Team Sky's Chris Froome is heading towards a fourth Tour de France victory in five years after crossing the line on the Col d'Izoard at the end of today's Stage 18 alongside his closest rivals in the general classification, Cannondale-Drapac's Rigoberto Uran and Romain Bardet of AG2R-La Mondiale. The stage win went to Team Sunweb's Warren Barguil, who earlier in the stage had claimed an unassailable lead in the mountains classification.
Barguil overhauled lone leader Jhon Darwin Atapuma of UAE Team Emirates with 1.5 kilometres remaining of the 179.5-kilometre stage from Briancon remaining, denying the legions of Colombian fans who thronged the slopes of the mountain the chance of a double celebration on the country's national day.
Atapuma and Barguil were the last survivors of what had been a 54-man escape group as a number of teams looking to rescue something from this year's race on the final mountain stage.
The Colombian crossed the line in second place, 20 seconds behind the Frenchman, just ahead of Bardet whose third place gave him the bonus seconds that put him back to second overall, the same position he finished last year.
However, Saturday's time trial in Marseille may well see Uran, now 6 seconds behind Bardet in the General Classification, overhaul him.
Froome's strength in the time trial means that today was the last realistic chance for rivals to gain time on him, and while Bardet did attack on the Izoard, which was hosting a summit finish for the first time, it was quickly shut down, the defending champion countering immediately before he, the AG2R-La Mondiale rider and Uran came back together.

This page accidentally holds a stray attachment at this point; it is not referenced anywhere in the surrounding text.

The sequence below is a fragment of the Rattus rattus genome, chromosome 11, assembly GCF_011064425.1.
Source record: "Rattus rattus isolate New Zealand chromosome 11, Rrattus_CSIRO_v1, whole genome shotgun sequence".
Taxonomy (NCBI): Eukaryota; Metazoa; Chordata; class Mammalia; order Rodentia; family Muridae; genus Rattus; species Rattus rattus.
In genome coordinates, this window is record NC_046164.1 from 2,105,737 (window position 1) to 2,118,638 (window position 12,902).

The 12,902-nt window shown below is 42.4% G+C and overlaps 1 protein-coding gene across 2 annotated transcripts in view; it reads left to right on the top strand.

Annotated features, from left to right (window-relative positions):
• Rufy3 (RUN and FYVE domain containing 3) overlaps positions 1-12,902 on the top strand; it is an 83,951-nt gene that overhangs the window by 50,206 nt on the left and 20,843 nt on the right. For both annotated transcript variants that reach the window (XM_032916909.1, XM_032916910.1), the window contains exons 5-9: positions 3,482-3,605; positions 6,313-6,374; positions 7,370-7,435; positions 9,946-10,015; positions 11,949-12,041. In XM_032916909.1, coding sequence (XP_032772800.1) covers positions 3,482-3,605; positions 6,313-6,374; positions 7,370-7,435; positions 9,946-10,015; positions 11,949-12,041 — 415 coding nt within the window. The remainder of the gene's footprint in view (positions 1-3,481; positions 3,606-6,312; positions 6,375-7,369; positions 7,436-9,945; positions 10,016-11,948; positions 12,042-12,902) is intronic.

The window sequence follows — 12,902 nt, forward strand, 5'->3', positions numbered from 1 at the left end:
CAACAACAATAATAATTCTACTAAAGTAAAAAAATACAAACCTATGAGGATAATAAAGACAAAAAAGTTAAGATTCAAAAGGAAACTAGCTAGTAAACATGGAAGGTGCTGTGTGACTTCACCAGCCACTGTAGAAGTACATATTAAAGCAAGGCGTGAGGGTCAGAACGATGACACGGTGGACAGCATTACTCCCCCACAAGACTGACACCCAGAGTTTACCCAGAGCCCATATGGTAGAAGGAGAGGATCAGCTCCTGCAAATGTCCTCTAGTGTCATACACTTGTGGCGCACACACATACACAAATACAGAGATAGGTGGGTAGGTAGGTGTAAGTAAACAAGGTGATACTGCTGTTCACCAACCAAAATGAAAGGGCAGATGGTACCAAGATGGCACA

As it is, he leads the General Classification by 23 seconds and will be confident of building that lead on Saturday ahead of the procession into Paris on the final stage.
Heading towards the upper slopes of the Izoard, Team Sky moved to the front of the group containing the overall contenders which had previously been controlled by AG2R-La Mondiale.
Michal Kwiatkowski set a tempo at the head of the group that prevented rivals from attacking then, when he pulled off with about 5 kilometres remaining, Mikel Landa, in the hunt for a podium place, launched himself off the front in a move that surprised Team Sky's rivals.
That move by Landa saw Astana's Fabio Aru distanced, and the Basque rider has leapfrogged the Italian into fourth place overall, 1 minute 36 seconds behind his team leader.
Orica-Scott's Simon Yates, meanwhile, finished ahead of Louis Meintjes of UAE Team Emirates and now has more than 2 minutes' advantage over the South African, and the rider from Lancashire looks in good shape to take to the podium in Paris on Sunday in the best young rider's white jersey his twin brother Adam won last year.
Stage winner Warren Barguil
This is really fantastic, I can't believe it. It's really a dream to take another win. I wanted to take some extra time in the GC so I just rode my own climb and paced myself to the top. I managed to close to the leader and then when I still had the legs left, I continued to the line. It's brilliant for us to have four stage victories now, it's unbelievable.
Overall leader, Chris Froome
For sure it would have been amazing to have won on the most iconic climb of the race but my goal is the yellow jersey. If I reach Paris in yellow, I'll have no regret, even if I don't have a stage win.
The hardest part of the Tour is behind now. We passed the Pyrenees and now the Alps. Rigo is definitely my biggest threat. From the GC riders he's the next strongest time trialist and he's only 29 seconds down. I imagine he'll be the guy to look at for in Marseille.
Simon has been news editor at road.cc since 2009, reporting on 10 editions and counting of pro cycling’s biggest races such as the Tour de France, stories on issues including infrastructure and campaigning, and interviewing some of the biggest names in cycling. A law and languages graduate, published translator and former retail analyst, his background has proved invaluable in reporting on issues as diverse as cycling-related court cases, anti-doping investigations, and the bike industry. He splits his time between London and Cambridge, and loves taking his miniature schnauzer Elodie on adventures in the basket of her Elephant Bike.